fbpx

Unlicensed cyber security providers can’t operate from Jan. 2023

BY: Emelia Ennin Abbey & Linda Sah
Unlicensed cyber security providers can’t operate from Jan. 2023
Emmanuella Darkwah, Deputy Manager, International Cooperation, speaking at the event. Picture: ERNEST KODZI

Effective January 2023, cyber security service providers, cyber security establishments and cyber security professionals who fail to register and obtain licences from the Cyber Security Authority (CSA) cannot provide services for any entity or individual.

This follows the strict enforcement of a mandatory licensing regime for cyber security professionals by January next year as part of measures to sanitise Ghana's cyberspace.

Firms and individuals who fail to comply with the directive will attract both criminal and administrative sanctions.

This came to light in a speech read on behalf of the Director-General of the CSA, Albert Antwi-Boasiako, by the Deputy Manager in charge of International Cooperation at the authority, Emmanuella Darkwah, at the opening of a national roundtable on addressing Ghana's cyber security capacity needs

The event, held yesterday, was organised by the Media Foundation for West Africa (MFWA), with support from the Global Partners Digital.

It brought together civil society organisations (CSOs) in the cyber security space, representatives of the CSA, the Ghana Armed Forces, the e-Crime Bureau, the Ghana Telecom University College, Plan International Ghana, Child on-line Africa and media practitioners.

The participants deliberated on the state of Ghana's cyber security arrangements and the steps needed to be taken to bridge any gaps.

Commitment

The CSA, according to Mr Antwi-Boasiako, was committed to "licensing cyber security service providers and accrediting cyber security professionals in January 2023 in order to attain a higher level of compliance and ensure industry standards, in line with international best practices".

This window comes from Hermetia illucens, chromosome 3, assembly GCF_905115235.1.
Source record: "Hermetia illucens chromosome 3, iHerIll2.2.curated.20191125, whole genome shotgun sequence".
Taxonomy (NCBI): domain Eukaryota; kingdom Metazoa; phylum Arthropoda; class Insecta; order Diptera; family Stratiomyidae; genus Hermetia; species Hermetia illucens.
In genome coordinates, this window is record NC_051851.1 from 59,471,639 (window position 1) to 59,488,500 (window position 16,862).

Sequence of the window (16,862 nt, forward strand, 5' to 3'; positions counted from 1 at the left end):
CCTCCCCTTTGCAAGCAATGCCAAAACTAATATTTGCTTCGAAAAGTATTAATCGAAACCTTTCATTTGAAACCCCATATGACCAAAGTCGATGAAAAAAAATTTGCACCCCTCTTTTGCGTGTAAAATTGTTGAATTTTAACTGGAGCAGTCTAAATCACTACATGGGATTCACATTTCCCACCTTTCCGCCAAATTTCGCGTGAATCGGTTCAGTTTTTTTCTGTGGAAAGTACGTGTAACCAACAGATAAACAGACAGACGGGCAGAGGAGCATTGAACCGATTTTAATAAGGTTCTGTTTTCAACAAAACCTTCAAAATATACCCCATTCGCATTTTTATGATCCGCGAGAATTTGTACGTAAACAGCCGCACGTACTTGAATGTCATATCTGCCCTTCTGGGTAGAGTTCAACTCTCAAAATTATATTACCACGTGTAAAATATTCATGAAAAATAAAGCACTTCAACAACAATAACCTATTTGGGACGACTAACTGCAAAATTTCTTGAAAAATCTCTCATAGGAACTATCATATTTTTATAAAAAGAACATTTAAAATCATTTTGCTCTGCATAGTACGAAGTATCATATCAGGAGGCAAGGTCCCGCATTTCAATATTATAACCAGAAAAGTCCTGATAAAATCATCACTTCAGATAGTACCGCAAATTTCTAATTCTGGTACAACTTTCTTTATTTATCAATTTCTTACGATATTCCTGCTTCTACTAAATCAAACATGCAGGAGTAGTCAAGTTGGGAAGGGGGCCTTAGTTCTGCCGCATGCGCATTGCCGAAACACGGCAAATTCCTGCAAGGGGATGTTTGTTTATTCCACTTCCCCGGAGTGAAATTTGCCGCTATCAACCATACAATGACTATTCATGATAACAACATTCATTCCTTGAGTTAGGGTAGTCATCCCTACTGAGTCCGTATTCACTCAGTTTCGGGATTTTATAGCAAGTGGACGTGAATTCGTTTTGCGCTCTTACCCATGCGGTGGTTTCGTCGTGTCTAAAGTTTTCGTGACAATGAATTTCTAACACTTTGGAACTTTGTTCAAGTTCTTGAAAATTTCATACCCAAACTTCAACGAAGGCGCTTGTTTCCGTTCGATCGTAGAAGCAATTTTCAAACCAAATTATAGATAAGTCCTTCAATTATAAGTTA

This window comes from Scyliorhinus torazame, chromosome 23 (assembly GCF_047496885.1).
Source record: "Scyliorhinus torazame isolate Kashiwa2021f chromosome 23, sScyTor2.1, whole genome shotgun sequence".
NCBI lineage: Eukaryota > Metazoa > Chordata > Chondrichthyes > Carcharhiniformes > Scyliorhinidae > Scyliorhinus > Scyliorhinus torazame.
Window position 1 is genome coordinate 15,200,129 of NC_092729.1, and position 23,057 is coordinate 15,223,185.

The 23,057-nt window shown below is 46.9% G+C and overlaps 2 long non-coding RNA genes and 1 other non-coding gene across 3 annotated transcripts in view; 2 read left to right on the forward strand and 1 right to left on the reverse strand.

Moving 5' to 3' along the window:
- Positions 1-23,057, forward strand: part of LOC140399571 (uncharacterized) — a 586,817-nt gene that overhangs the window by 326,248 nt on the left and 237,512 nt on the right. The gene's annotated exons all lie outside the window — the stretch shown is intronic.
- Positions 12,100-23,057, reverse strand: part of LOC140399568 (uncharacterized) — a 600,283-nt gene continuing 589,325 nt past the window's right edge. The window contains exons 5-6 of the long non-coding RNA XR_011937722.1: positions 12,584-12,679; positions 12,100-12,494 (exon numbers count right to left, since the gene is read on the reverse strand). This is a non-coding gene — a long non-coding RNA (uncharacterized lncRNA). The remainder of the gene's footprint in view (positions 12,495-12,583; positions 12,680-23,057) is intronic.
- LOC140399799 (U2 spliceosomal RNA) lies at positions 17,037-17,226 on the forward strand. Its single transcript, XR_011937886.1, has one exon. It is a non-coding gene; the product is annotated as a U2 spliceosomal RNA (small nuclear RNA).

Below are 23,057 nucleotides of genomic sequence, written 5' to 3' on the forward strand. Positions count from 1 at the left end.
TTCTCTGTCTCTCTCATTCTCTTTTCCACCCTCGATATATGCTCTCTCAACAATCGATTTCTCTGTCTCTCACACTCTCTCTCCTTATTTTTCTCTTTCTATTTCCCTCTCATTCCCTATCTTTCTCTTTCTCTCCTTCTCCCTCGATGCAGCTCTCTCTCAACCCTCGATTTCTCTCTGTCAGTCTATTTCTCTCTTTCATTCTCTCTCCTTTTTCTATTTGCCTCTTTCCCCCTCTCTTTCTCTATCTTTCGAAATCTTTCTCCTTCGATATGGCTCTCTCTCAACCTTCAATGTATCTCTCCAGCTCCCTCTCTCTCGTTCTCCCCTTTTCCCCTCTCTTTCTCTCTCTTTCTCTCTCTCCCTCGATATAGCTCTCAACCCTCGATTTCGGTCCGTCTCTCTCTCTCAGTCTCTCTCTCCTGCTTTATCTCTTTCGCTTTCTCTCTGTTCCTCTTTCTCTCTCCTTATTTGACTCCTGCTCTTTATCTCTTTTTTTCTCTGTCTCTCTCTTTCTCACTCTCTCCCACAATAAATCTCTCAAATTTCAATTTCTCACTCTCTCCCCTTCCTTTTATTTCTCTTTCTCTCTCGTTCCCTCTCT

He said Ghana was undertaking key cyber security initiatives and regulatory interventions to ensure a safe cyber security space for all.

"The CSA will continue to work with the private and the public sectors and continuously put in place measures needed to safeguard Ghana's digital journey and ensure people's cyber experiences are safe," he said

Mr Antwi-Boasiako indicated that the cyber security incident reporting point of contact platform had, from the beginning of this year to date, received 13,037 reports.

Out of the total number of reports received, only 559 were related to cyber security issues, with the rest being prank or related to other issues, he said.

The platform, he said, which was created in 2019, allowed the people to reach a response team of the authority to report cyber crime incidents.

"This platform has been helpful so far. It has bridged the gap between the authority and the citizenry. Ghana is one of the few countries with such a platform," he said.
Cyber security, he said, had become an important component of security in the wake of the increasing reliance on information technology and digitalisation.

He further indicated that the authority continued to build capacity and raise awareness of cyber security-related issues on children, businesses and government institutions.

The Executive Director of the MFWA, Sulemana Braimah, said Ghana, in recognition of the threat cyber security posed, had passed the Cyber Security Act, 2020 (Act 1038) to help in cyber security development and in response to cyber security challenges.

The law, he said, was also to safeguard the citizenry and properties within the cyber security ecosystem.

He said it was important to educate the public to ensure they understood the provisions of the law, their rights under the law and how they could protect themselves as they engaged within the digital and cyber spaces.

He said the MFWA continued to collaborate with organisations such as the National Security and the Data Protection Agency on awareness creation on cyber security issues among the citizenry.

"We collaborate to bring issues relating to cyber security to the doorstep of the people and empower them to understand the issues," he said.

Such education, he said, created awareness of the "steps that people must take to protect themselves and the steps they must avoid in order not to render themselves vulnerable to the issues of cyber security".

The CSA was established in 2020, following the passage of the Cyber Security Act, 2020 (Act 1028)

The act received Presidential assent on December 29, 2020.

Among other responsibilities, the authority has the mandate to regulate cyber security activities in the country, promote the development of cyber security in the country and provide for related matters.

The CSA also has the authority to accredit cyber security professionals and practitioners, provide certification for cyber security products, technology solutions, as well as set the framework for cyber,security standards, enforcement and education.

Also, it is the authority’s responsibility to organise cyber security public awareness, and it has the power to revoke the licences of accreditation and certification.